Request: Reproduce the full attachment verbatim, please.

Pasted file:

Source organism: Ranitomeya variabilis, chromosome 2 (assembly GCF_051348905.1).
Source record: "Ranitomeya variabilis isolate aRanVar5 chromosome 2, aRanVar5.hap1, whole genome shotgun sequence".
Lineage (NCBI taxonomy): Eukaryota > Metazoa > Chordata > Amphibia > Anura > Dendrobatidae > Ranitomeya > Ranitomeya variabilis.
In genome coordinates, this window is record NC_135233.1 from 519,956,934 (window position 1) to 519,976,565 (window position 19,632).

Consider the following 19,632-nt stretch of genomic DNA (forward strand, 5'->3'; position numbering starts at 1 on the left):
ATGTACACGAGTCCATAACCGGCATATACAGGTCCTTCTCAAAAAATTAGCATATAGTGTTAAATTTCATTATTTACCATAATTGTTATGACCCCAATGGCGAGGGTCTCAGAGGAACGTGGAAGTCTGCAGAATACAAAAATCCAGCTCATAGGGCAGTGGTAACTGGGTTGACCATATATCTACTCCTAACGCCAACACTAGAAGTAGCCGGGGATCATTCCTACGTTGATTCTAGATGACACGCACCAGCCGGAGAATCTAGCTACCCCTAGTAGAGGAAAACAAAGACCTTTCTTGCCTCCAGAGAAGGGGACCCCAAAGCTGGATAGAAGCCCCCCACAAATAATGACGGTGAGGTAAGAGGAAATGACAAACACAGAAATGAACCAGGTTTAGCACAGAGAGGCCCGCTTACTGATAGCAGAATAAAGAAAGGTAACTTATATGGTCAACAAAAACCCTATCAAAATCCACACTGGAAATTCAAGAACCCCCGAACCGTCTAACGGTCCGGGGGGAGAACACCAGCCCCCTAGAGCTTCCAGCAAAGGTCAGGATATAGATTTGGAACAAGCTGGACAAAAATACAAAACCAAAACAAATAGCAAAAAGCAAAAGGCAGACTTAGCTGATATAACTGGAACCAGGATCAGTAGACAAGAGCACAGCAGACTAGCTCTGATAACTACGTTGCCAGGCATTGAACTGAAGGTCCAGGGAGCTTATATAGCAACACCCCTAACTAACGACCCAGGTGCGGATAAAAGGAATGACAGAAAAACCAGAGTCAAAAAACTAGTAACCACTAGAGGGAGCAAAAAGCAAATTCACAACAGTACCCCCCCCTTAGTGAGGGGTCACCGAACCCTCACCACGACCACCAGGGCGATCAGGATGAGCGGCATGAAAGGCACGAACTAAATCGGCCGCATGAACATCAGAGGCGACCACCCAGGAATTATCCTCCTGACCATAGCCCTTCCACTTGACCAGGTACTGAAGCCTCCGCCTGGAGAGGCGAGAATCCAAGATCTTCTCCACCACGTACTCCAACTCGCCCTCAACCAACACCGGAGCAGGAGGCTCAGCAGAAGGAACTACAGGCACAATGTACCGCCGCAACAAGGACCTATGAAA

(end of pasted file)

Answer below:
Source organism: Ranitomeya variabilis, chromosome 2 (assembly GCF_051348905.1).
Source record: "Ranitomeya variabilis isolate aRanVar5 chromosome 2, aRanVar5.hap1, whole genome shotgun sequence".
Lineage (NCBI taxonomy): Eukaryota > Metazoa > Chordata > Amphibia > Anura > Dendrobatidae > Ranitomeya > Ranitomeya variabilis.
In genome coordinates, this window is record NC_135233.1 from 519,956,934 (window position 1) to 519,976,565 (window position 19,632).

Consider the following 19,632-nt stretch of genomic DNA (forward strand, 5'->3'; position numbering starts at 1 on the left):
ATGTACACGAGTCCATAACCGGCATATACAGGTCCTTCTCAAAAAATTAGCATATAGTGTTAAATTTCATTATTTACCATAATTGTTATGACCCCAATGGCGAGGGTCTCAGAGGAACGTGGAAGTCTGCAGAATACAAAAATCCAGCTCATAGGGCAGTGGTAACTGGGTTGACCATATATCTACTCCTAACGCCAACACTAGAAGTAGCCGGGGATCATTCCTACGTTGATTCTAGATGACACGCACCAGCCGGAGAATCTAGCTACCCCTAGTAGAGGAAAACAAAGACCTTTCTTGCCTCCAGAGAAGGGGACCCCAAAGCTGGATAGAAGCCCCCCACAAATAATGACGGTGAGGTAAGAGGAAATGACAAACACAGAAATGAACCAGGTTTAGCACAGAGAGGCCCGCTTACTGATAGCAGAATAAAGAAAGGTAACTTATATGGTCAACAAAAACCCTATCAAAATCCACACTGGAAATTCAAGAACCCCCGAACCGTCTAACGGTCCGGGGGGAGAACACCAGCCCCCTAGAGCTTCCAGCAAAGGTCAGGATATAGATTTGGAACAAGCTGGACAAAAATACAAAACCAAAACAAATAGCAAAAAGCAAAAGGCAGACTTAGCTGATATAACTGGAACCAGGATCAGTAGACAAGAGCACAGCAGACTAGCTCTGATAACTACGTTGCCAGGCATTGAACTGAAGGTCCAGGGAGCTTATATAGCAACACCCCTAACTAACGACCCAGGTGCGGATAAAAGGAATGACAGAAAAACCAGAGTCAAAAAACTAGTAACCACTAGAGGGAGCAAAAAGCAAATTCACAACAGTACCCCCCCCTTAGTGAGGGGTCACCGAACCCTCACCACGACCACCAGGGCGATCAGGATGAGCGGCATGAAAGGCACGAACTAAATCGGCCGCATGAACATCAGAGGCGACCACCCAGGAATTATCCTCCTGACCATAGCCCTTCCACTTGACCAGGTACTGAAGCCTCCGCCTGGAGAGGCGAGAATCCAAGATCTTCTCCACCACGTACTCCAACTCGCCCTCAACCAACACCGGAGCAGGAGGCTCAGCAGAAGGAACTACAGGCACAATGTACCGCCGCAACAAGGACCTATGAAA